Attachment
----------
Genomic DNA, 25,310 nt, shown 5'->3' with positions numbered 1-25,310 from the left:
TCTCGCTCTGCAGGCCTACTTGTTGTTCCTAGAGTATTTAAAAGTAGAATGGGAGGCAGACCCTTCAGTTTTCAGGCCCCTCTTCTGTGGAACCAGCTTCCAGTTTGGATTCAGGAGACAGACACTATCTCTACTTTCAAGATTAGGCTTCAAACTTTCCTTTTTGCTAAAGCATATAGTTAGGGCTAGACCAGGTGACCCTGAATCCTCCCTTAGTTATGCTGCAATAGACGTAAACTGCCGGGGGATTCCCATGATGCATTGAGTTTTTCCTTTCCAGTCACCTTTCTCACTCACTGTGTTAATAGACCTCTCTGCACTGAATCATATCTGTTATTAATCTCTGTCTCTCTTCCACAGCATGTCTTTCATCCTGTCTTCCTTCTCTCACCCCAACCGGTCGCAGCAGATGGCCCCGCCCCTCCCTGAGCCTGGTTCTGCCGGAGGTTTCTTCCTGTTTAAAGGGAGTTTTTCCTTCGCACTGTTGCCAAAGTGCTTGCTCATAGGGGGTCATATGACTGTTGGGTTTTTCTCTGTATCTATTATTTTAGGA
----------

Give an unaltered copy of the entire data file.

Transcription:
Genomic DNA, 25,310 nt, shown 5'->3' with positions numbered 1-25,310 from the left:
TCTCGCTCTGCAGGCCTACTTGTTGTTCCTAGAGTATTTAAAAGTAGAATGGGAGGCAGACCCTTCAGTTTTCAGGCCCCTCTTCTGTGGAACCAGCTTCCAGTTTGGATTCAGGAGACAGACACTATCTCTACTTTCAAGATTAGGCTTCAAACTTTCCTTTTTGCTAAAGCATATAGTTAGGGCTAGACCAGGTGACCCTGAATCCTCCCTTAGTTATGCTGCAATAGACGTAAACTGCCGGGGGATTCCCATGATGCATTGAGTTTTTCCTTTCCAGTCACCTTTCTCACTCACTGTGTTAATAGACCTCTCTGCACTGAATCATATCTGTTATTAATCTCTGTCTCTCTTCCACAGCATGTCTTTCATCCTGTCTTCCTTCTCTCACCCCAACCGGTCGCAGCAGATGGCCCCGCCCCTCCCTGAGCCTGGTTCTGCCGGAGGTTTCTTCCTGTTTAAAGGGAGTTTTTCCTTCGCACTGTTGCCAAAGTGCTTGCTCATAGGGGGTCATATGACTGTTGGGTTTTTCTCTGTATCTATTATTTTAGGA